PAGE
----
Australian democracy’s processes are far from perfect but they are what we have. C. R. (Bert) Kelly, Member for the South Australian Federal seat of Wakefield used them. He addressed very different problems from those current but lessons may be drawn.
Bert addressed the relative decline of the Australian economy. From the wealthiest nation in the world in the late 1800s (Argentina had been number two) we had slipped to a ranking in the middle and late teens. And while it is generally accepted today that our decline was because of unwise regulation of economic activity, especially the barriers to trade, that fact was not widely understood in the 1960s and 1970s before the Hawke-Keating-Howard reforms.
But first something of Bert Kelly’s character.
I knew Bert well and admired him. When in Adelaide I always stayed with the Kellies. He was for me a father figure who put much effort into ensuring that I understood my responsibilities, but the following draws also on another’s assessment[i]. Bert Kelly did not practice religion but was of Methodist stock. He was hard working, principled, and fair-minded. Where he deemed it necessary, he was stubbornly defiant, and he had that way with words that marks effective lay preachers. Public duty was family tradition. He no doubt wished to be promoted to the ministry but never allowed that ambition get in the way of his understanding of obligation to the public. He portrayed opponents as wrong, not evil. Although he certainly made several of them look ridiculous, he was never uncivil. Wilful exaggeration is lying and Bert did not lie. He was self-deprecating to the point of the irritation of his friends, nevertheless, Bert must have realised that he was achieving something worthwhile. Those who listened to him learned to trust him. I am convinced that an exceptional character was central to his achievement.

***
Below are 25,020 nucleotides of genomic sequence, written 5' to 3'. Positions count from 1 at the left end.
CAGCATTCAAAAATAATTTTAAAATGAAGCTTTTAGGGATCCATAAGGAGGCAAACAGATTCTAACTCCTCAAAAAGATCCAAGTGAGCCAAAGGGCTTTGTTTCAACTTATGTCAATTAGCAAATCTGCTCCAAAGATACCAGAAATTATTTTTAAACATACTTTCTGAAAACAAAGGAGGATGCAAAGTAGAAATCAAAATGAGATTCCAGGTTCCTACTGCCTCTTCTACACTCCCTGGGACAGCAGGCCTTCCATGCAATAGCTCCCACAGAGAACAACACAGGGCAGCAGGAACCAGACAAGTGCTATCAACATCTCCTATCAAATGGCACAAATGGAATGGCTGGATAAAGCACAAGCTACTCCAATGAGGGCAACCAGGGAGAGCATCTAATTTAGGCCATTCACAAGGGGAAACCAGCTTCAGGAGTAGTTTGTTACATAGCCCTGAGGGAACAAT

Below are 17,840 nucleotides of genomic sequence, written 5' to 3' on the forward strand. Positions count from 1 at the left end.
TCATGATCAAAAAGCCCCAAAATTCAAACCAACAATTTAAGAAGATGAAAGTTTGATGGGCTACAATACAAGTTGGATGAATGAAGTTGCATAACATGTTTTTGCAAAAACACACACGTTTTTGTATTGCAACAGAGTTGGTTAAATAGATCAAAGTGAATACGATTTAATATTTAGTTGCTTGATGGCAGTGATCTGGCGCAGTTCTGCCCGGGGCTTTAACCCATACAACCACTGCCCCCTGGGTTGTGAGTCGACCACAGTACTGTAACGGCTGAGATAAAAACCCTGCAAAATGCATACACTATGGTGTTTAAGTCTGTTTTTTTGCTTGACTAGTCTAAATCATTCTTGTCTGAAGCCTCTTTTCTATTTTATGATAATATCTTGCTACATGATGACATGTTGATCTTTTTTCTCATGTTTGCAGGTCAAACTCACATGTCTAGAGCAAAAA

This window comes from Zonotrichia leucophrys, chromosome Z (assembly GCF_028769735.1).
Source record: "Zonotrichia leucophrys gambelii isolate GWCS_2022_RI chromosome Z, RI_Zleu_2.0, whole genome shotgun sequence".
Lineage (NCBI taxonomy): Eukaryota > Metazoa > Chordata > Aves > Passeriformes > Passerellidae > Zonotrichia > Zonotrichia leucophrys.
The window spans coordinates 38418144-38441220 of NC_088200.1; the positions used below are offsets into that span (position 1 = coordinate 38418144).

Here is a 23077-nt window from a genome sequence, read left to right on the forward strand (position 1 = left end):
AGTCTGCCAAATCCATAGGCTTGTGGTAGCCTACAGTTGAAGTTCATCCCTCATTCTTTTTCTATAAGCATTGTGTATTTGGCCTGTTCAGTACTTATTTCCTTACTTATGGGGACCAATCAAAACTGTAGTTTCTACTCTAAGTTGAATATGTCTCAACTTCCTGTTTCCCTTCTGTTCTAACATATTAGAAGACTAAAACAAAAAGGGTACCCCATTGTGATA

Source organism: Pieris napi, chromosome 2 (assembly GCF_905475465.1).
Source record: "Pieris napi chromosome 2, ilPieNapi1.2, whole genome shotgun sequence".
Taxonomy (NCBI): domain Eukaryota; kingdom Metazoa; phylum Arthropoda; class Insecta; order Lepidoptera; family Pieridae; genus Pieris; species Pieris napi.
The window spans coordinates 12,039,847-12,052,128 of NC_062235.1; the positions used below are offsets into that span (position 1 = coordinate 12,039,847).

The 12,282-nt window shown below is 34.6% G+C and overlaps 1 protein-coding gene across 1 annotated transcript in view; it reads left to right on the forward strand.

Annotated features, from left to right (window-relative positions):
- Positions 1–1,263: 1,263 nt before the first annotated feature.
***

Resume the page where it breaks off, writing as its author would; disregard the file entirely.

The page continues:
Kelly was both an unusual parliamentarian and a very successful newspaper columnist publishing over 800 columns in major newspapers under the bye lines The Modest Member and, after he left the parliament, The Modest Farmer. He had penetrating wit used to great effect. He did not practice political one-upmanship and probably would have been little good at it. Every speech, parliamentary question or newspaper column strove to explain rather than to win votes.
So much for his character and his tools. Bert, born in 1912, farmed successfully at Tarlee north of Adelaide, wrote for farming publications, married the delightful Lorna, won the Federal seat of Wakefield in 1958, was appointed to the Ministry from 1966 till 1969, began his Modest Member columns in the Australian Financial Review in 1969, lost the Liberal pre-selection for Wakefield in 1977 and died in 1997. From 1958 until the late 1970s when the Dry economic-rationalist group emerged, without allies within the parliament, Bert fought high tariffs, subversion of the Tariff Board and many of the more obvious economic inefficiencies and injustices. Continuous attempts to dismiss him as a crank largely failed, I think because of the way he went about his task. There may be lessons here for those who argue the case for return of our liberties after the corona virus.